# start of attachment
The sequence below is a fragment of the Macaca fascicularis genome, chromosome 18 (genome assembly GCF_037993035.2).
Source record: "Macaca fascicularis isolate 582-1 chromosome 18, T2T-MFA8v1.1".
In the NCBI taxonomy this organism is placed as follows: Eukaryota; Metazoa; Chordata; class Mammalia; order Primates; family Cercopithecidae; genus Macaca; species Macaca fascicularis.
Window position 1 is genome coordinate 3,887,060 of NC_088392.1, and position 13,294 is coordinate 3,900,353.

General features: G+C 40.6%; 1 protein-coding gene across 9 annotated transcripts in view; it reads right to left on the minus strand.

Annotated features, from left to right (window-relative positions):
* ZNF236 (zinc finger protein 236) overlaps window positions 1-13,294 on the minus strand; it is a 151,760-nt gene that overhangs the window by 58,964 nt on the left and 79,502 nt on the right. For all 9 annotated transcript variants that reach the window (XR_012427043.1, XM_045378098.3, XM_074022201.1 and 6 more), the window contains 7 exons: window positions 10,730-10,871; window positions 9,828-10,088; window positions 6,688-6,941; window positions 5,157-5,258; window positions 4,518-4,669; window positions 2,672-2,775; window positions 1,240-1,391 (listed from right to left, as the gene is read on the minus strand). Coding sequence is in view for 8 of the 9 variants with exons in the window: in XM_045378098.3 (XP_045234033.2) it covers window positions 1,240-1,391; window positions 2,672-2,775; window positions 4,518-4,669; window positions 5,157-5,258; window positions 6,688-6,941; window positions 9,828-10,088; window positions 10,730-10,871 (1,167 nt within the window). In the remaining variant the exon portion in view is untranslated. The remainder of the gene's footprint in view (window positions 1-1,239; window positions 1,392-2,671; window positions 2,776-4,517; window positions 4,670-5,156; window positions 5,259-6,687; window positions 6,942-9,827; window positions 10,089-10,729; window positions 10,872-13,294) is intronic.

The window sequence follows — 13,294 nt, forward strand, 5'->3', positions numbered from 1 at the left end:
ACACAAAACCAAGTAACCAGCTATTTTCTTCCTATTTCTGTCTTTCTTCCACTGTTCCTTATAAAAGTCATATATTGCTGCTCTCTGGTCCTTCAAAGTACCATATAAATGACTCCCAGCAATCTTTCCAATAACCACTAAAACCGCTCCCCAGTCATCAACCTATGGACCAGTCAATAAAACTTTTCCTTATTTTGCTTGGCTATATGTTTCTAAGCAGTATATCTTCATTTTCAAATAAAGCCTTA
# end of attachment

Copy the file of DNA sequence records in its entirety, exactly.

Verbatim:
The sequence below is a fragment of the Macaca fascicularis genome, chromosome 18 (genome assembly GCF_037993035.2).
Source record: "Macaca fascicularis isolate 582-1 chromosome 18, T2T-MFA8v1.1".
In the NCBI taxonomy this organism is placed as follows: Eukaryota; Metazoa; Chordata; class Mammalia; order Primates; family Cercopithecidae; genus Macaca; species Macaca fascicularis.
Window position 1 is genome coordinate 3,887,060 of NC_088392.1, and position 13,294 is coordinate 3,900,353.

General features: G+C 40.6%; 1 protein-coding gene across 9 annotated transcripts in view; it reads right to left on the minus strand.

Annotated features, from left to right (window-relative positions):
* ZNF236 (zinc finger protein 236) overlaps window positions 1-13,294 on the minus strand; it is a 151,760-nt gene that overhangs the window by 58,964 nt on the left and 79,502 nt on the right. For all 9 annotated transcript variants that reach the window (XR_012427043.1, XM_045378098.3, XM_074022201.1 and 6 more), the window contains 7 exons: window positions 10,730-10,871; window positions 9,828-10,088; window positions 6,688-6,941; window positions 5,157-5,258; window positions 4,518-4,669; window positions 2,672-2,775; window positions 1,240-1,391 (listed from right to left, as the gene is read on the minus strand). Coding sequence is in view for 8 of the 9 variants with exons in the window: in XM_045378098.3 (XP_045234033.2) it covers window positions 1,240-1,391; window positions 2,672-2,775; window positions 4,518-4,669; window positions 5,157-5,258; window positions 6,688-6,941; window positions 9,828-10,088; window positions 10,730-10,871 (1,167 nt within the window). In the remaining variant the exon portion in view is untranslated. The remainder of the gene's footprint in view (window positions 1-1,239; window positions 1,392-2,671; window positions 2,776-4,517; window positions 4,670-5,156; window positions 5,259-6,687; window positions 6,942-9,827; window positions 10,089-10,729; window positions 10,872-13,294) is intronic.

The window sequence follows — 13,294 nt, forward strand, 5'->3', positions numbered from 1 at the left end:
ACACAAAACCAAGTAACCAGCTATTTTCTTCCTATTTCTGTCTTTCTTCCACTGTTCCTTATAAAAGTCATATATTGCTGCTCTCTGGTCCTTCAAAGTACCATATAAATGACTCCCAGCAATCTTTCCAATAACCACTAAAACCGCTCCCCAGTCATCAACCTATGGACCAGTCAATAAAACTTTTCCTTATTTTGCTTGGCTATATGTTTCTAAGCAGTATATCTTCATTTTCAAATAAAGCCTTA